Dyskeratosis Congenita

What is dyskeratosis congenita?

Dyskeratosis congenita (DC) is a rare condition classified under a broad spectrum of genetic disorders known as telomere diseases. These diseases can often cause bone marrow failure and lung disease.

People with DC frequently develop unusual skin pigmentation patterns, nail discoloration, white patches in the mouth (oral leukoplakia) and are especially susceptible to conditions that impair bone marrow function, such as:

DC may also cause pulmonary fibrosis, a condition that leads to the accumulation of scar tissue in the lungs, decreasing the flow of oxygen into the bloodstream. 

Although congenital (present at birth), the signs and symptoms of dyskeratosis congenita often may not appear until late childhood or early adolescence, and in some cases, not until adulthood.

DC in its classic form is rare, estimated to affect approximately one person per million, but the broader spectrum of telomere disease may affect 10-100 times as many people.

How we care for dyskeratosis congenita

Our Bone Marrow Failure Treatment Program at Dana-Farber/Boston Children's Cancer and Blood Disorders Center has a specialized team that focuses on the treatment of children, adolescents and young adults with dyskeratosis congenita. This team is comprised of clinicians from a range of specialties, including those in our world-renowned Pediatric Stem Cell Transplant Program.

We have access to the most advanced treatments and diagnosis, including genetic mutation identification and ongoing clinical trials investigating new treatments. Our team is personally invested in finding solutions for those looking for answers.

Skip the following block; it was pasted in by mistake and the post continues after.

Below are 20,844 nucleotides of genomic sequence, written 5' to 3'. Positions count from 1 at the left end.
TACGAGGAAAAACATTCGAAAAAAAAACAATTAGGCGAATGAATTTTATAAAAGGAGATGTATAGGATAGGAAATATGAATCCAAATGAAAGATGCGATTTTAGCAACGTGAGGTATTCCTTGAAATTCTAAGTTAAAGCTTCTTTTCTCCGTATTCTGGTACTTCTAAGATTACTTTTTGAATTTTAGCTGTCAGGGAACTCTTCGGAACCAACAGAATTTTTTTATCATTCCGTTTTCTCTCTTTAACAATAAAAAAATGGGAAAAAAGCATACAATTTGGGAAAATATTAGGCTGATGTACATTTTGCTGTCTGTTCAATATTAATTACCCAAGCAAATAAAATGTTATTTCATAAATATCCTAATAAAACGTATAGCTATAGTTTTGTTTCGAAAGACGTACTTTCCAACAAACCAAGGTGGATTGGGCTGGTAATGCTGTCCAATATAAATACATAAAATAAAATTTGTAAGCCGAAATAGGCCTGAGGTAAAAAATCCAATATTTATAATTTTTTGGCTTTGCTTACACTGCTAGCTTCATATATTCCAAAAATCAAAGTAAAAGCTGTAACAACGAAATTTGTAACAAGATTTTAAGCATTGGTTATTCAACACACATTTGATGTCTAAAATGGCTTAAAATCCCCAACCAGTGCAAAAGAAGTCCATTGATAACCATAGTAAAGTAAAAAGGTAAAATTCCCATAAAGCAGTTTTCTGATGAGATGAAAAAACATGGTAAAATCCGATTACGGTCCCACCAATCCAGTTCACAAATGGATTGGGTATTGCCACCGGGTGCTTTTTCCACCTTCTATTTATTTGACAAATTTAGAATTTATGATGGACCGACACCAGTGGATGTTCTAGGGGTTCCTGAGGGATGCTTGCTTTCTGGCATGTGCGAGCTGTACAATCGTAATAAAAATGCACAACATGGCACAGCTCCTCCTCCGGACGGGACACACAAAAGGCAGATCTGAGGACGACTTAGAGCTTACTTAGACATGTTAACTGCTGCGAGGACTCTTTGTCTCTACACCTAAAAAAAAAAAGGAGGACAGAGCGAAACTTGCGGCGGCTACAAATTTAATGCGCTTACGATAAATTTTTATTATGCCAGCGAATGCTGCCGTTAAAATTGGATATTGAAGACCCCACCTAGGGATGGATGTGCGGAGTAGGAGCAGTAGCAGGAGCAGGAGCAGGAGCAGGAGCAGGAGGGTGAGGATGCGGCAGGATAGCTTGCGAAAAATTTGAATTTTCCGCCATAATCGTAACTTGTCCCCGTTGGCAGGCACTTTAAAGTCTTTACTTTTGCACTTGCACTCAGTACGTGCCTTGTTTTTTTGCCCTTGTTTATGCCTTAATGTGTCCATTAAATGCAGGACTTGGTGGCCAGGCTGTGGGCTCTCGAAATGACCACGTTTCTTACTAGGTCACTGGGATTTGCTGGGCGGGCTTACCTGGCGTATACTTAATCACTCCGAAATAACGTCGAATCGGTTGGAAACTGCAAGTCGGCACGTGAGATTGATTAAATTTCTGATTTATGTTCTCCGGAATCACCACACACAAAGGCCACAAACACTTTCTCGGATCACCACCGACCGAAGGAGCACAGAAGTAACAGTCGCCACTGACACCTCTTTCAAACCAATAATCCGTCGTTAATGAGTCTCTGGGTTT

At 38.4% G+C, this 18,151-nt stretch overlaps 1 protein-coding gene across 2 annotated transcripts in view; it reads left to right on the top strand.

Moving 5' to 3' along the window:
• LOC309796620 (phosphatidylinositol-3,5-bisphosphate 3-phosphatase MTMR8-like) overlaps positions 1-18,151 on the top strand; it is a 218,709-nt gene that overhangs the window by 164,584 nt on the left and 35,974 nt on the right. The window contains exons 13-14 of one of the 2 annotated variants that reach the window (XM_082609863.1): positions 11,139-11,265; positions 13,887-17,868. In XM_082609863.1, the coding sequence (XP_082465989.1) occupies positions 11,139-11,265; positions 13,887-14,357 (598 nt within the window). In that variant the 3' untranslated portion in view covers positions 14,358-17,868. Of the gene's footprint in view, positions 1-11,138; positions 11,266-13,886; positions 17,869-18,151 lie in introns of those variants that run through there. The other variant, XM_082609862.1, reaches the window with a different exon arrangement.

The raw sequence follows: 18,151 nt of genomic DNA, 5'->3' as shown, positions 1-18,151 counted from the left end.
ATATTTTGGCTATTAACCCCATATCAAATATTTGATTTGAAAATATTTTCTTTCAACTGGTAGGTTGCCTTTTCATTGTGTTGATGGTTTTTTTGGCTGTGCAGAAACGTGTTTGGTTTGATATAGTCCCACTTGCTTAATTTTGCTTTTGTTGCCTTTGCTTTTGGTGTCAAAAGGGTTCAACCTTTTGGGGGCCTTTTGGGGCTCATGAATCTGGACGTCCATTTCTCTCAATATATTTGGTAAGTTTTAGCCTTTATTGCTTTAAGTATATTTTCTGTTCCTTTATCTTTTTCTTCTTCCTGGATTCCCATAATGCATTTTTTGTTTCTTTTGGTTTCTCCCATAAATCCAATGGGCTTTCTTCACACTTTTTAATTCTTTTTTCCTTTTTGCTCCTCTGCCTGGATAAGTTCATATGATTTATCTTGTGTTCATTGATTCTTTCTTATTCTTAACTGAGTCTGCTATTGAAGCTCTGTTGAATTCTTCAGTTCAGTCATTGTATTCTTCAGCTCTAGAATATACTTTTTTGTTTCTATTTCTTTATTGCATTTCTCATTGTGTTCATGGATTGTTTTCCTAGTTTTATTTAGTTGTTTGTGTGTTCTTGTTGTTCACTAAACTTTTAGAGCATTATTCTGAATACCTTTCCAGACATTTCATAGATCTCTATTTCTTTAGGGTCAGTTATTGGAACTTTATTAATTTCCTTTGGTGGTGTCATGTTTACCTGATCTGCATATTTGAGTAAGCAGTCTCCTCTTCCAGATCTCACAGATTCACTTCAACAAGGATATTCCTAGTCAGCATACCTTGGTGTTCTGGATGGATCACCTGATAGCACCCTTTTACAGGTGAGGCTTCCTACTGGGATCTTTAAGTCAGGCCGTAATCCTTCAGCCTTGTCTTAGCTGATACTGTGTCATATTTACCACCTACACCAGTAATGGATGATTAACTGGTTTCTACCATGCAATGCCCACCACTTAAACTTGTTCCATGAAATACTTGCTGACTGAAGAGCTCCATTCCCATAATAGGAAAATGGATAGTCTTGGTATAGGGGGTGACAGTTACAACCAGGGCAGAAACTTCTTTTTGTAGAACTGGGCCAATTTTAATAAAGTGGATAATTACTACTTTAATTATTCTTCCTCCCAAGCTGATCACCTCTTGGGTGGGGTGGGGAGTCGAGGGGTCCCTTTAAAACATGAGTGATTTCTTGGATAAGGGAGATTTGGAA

Our areas of innovation for dyskeratosis congenita

We are using our vast resources within Dana-Farber/Boston Children's to find new ways to improve the lives of people with dyskeratosis congenita. Our research involves a comprehensive range of activities, including:

  • improving diagnosis
  • creation of the Clinical Care Consortium for Telomere Associated Ailments (CCCTAA) to facilitate multi-institutional clinical and translational research and improve care for patients with dyskeratosis congenita and other telomere biology disorders.
  • stem cell transplant clinical trial to test the safety and efficacy of SCT for dyskeratosis congenita without using radiation or alkylators (expected to significantly decrease short- and long-term toxicities)
  • pediatric myelodysplastic syndrome (MDS) and Bone Marrow Failure (BMF) registry, an NIH-supported collaborative research effort established at Dana-Farber/Boston Children’s in 2009 to identify dyskeratosis congenita genes
  • research on the genetics and mechanisms of disease in dyskeratosis congenita, as well as new treatment approaches
  • development of novel small molecule and genetic treatments